Feb 9, 2022Don’t Forget Corn Earworm in Spring Head Lettuce
To contact John Palumbo go to: jpalumbo@ag.Arizona.edu
The benefits of working with and using a model like this include being able to describe and predict important stages of crop growth and development (crop phenology) and harvest dates. This can also be a good tool for improving crop management (e.g., fertilization, irrigation, harvest scheduling, pest management activities, labor and machinery management, etc.).
Included in our work with the development of this phenological model, we have also conducted nutrient uptake studies and water use studies to develop a better understanding of nutrient and water demand for desert cantaloupe production (Silvertooth, 2003; Soto et al., 2006; and Soto, 2012).
Figure 2 presents the nitrogen (N) uptake and portioning patterns for desert cantaloupes (melons), Silvertooth, 2003 and Soto et al. 2006. This data describes total N uptake for cantaloupes at ~ 140 lbs. N/acre. From this data, maximum N flux (N uptake/day) period extends from early fruit development to the netting stage.
Water use by desert cantaloupe production was also measured in these studies and patterns of water use followed the crop coefficient (Kc) patterns provided by the Arizona Meteorological Network (AZMET) and conformed to the Kc values from FAO 56 (Allen et al., 1998) and Grattan et al. (1998).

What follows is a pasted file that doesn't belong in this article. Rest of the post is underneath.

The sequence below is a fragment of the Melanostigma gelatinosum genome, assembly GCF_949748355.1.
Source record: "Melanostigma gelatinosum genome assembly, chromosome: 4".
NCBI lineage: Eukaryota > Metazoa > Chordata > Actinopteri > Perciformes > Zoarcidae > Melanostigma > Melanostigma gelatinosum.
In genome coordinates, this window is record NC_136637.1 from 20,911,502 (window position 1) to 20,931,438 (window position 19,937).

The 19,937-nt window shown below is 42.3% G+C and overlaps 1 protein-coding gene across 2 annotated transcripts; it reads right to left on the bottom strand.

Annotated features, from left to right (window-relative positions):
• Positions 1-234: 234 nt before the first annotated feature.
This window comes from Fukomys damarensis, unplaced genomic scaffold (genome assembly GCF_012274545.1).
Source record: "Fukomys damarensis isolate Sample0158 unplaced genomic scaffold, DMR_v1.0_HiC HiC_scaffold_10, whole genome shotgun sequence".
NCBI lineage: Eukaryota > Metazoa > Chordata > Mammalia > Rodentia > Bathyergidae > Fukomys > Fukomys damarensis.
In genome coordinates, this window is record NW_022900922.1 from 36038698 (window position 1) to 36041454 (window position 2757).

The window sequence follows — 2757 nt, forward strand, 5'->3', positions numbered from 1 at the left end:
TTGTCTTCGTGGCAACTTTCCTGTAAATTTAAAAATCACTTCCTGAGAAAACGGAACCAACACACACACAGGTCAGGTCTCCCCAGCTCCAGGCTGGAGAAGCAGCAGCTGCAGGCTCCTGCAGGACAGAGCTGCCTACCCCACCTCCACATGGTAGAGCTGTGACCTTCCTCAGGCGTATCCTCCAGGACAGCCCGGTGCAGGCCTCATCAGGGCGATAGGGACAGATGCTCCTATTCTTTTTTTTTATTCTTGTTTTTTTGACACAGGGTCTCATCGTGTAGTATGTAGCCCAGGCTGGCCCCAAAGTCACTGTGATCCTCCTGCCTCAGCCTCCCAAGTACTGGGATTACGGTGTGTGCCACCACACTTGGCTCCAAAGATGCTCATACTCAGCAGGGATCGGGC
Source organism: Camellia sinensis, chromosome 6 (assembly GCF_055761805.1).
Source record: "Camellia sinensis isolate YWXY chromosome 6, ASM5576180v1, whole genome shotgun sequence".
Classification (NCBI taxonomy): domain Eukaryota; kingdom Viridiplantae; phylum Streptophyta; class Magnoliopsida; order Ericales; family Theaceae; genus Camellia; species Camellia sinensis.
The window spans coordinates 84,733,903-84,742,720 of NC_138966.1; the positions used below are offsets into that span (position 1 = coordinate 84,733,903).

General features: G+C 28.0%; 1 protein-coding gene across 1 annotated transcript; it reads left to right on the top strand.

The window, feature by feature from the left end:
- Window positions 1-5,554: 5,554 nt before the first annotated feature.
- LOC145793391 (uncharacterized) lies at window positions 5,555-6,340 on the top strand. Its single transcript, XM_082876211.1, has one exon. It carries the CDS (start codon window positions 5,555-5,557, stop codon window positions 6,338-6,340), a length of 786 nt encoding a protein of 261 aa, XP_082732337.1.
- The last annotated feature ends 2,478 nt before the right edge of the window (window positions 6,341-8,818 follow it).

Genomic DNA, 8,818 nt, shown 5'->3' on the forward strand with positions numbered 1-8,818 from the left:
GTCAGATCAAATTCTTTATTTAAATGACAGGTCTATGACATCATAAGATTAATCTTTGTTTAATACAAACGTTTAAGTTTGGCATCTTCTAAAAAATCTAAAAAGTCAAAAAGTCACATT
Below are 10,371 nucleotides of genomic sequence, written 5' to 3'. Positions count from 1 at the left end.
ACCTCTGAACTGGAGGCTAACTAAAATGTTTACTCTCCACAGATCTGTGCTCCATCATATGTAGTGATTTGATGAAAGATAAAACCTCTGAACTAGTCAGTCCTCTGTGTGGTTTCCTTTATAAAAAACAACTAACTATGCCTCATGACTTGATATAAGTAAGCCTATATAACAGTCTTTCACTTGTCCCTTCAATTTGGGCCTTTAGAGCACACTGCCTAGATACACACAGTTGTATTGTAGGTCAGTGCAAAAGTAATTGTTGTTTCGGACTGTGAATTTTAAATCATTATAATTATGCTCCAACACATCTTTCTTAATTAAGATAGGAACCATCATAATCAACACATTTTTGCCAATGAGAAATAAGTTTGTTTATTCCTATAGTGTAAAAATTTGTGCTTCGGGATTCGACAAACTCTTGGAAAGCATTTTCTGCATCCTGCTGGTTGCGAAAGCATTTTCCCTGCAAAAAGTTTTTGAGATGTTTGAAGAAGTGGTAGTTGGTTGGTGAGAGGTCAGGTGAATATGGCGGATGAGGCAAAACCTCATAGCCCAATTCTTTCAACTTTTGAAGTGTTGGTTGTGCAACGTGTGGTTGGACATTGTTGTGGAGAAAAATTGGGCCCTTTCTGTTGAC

Considering N uptake and water demand patterns in relation to cantaloupe crop phenology, we can insert the overlaps as shown in Figure 1, with the red and blue lines for N and water management, respectively. Maximum N demand occurs from approximately 500 to 1,000 HUAP, which coincides with primary fruit development. Accordingly, the N application window for optimum N uptake is from approximately 300 to 800 HUAP, which is from early flowering to the netting stage of the crown fruit. The N application window is recommended in advance of the optimum N uptake period to provide for N mineralization and the plant-available forms of N for plant uptake and utilization.
Considering the N application window described in Figure 1 and a maximum seasonal uptake and demand of ~ 140 lbs. N/acre, early and split applications during this period of cantaloupe crop development can help achieve optimum utilization of fertilizer N inputs.
The period of maximum water demand extends from early fruiting stages of development through the maturation of the crown fruit, 300 to 1300 HUAP.
Considering the conditions we are experiencing these days in desert crop production with water shortages and extremely high prices of fertilizers, we have an abundance of motivation to manage our crop production systems with the highest efficiency possible. Understanding crop water and nutrient demand for each crop we are working with and using that knowledge to manage our crops most effectively, is to our benefit agronomically, economically, and environmentally.